The automobile is well-known as Henry Ford’s invention. It is hard to think of a light bulb without Thomas Edison coming to mind. However, synthetic plastic, an invention just as significant as the car and the light bulb, does not yield the same instant name recognition for Leo Baekeland.
On Nov. 3 at 6 p.m., the film “All Things Bakelite: The Age of Plastic” will be shown in Strosacker Auditorium. Following the film, at 7 p.m., there will be a question and answer session with the film’s director, John Maher, and its executive producer, Hugh Karraker. The film is being shown free of charge to students and the public.
The film explores the life of Leo Henricus Arthur Baekeland, inventor of Bakelite, the first modern plastic. Baekeland, a Belgian scientist, also invented Velox photographic paper prior to inventing Bakelite.
“Without polymers, we cannot live even one day in our modern society,” said Hatsuo Ishida, professor in the Department of Macromolecular Science and Engineering and host of the film. “All these major activities [were] started by one man, Leo Baekeland, little more than a century ago. This movie is about how he started the business, how he influenced the society scientifically, economically and artistically.”
Bakelite is a plastic that is very resistant to change when heated, and was originally used in electrical switches and automobile caps. Today, Bakelite is still used in many items, including jewelry, telephones and a multitude of others. Bakelite was crucial to mass production and the development of other industrial plastics.
“Today, no matter how many polymers are available, no single polymer is used to make so many types of products,” Ishida said. “The movie will allow you to feel the unimaginable impact Baekeland brought about to our society.”
The film is the product of years of collaborative work between several people. The executive producer and Baekeland’s great-grandson, Hugh Karraker, wanted to create this film as an effort to explore and showcase the legacy of his great-grandfather and his invention.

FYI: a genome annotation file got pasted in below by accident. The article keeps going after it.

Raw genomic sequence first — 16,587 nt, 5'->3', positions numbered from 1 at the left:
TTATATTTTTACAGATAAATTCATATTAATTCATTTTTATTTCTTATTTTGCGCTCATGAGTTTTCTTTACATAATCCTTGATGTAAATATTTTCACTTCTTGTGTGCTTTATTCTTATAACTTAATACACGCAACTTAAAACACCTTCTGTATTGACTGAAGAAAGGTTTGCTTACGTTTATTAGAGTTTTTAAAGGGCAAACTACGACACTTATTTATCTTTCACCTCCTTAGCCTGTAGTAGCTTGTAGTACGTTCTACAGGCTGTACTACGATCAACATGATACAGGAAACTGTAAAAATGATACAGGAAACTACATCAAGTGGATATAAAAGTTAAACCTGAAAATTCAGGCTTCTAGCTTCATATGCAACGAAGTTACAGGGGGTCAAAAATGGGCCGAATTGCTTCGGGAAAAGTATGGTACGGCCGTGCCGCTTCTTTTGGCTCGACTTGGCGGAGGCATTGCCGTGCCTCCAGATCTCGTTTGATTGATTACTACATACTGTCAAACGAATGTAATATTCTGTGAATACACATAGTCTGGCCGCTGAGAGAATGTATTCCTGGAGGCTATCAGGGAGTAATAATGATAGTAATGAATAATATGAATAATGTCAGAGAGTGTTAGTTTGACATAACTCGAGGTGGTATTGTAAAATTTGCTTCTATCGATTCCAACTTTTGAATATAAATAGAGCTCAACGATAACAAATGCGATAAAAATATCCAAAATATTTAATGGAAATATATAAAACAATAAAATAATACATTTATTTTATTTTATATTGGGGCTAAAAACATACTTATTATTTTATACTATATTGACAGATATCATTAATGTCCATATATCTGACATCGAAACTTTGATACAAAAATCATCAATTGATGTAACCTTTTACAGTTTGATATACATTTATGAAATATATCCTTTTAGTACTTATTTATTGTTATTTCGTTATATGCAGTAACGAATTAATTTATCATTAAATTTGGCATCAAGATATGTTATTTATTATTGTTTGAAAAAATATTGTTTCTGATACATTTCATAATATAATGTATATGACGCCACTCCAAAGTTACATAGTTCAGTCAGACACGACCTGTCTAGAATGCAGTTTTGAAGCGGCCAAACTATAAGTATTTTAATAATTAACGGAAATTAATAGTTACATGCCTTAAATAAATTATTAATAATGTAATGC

“Hugh is one of many people today who commit themselves to search for their roots and to take time to celebrate the legacy of their relatives,” Maher said. “We all have a story that many others can relate to in some way.”
The film explores Baekeland’s life by utilizing a plethora of primary sources, like Baekeland’s hand-written diaries. In addition, the film features historical re-enactments, interviews with experts in fields of science and history and first-person accounts.
“All Things Bakelite: The Age of Plastic” relied heavily on the collaboration of everyone involved in the filmmaking process.
“One mind sitting in the dark theatre has to connect with one mind weaving the story,” Maher said. “Films made with a [c]orporate [c]ommittee process fail because they lose that connection with the audience. In the end, it’s got to be fun for all or it doesn’t work.”
Karraker and Maher both believe that this is a great opportunity for students and the public to learn about a man that had a huge influence on society through his invention.
“I believe learning about Baekeland’s important discovery of a hundred years ago will encourage students and professionals in the field to make new discoveries in today’s polymer world,” Karraker said.
Film: All Things Bakelite: The Age of Plastic
Date: Nov. 3 at 6 p.m.
Location: Strosacker Auditorium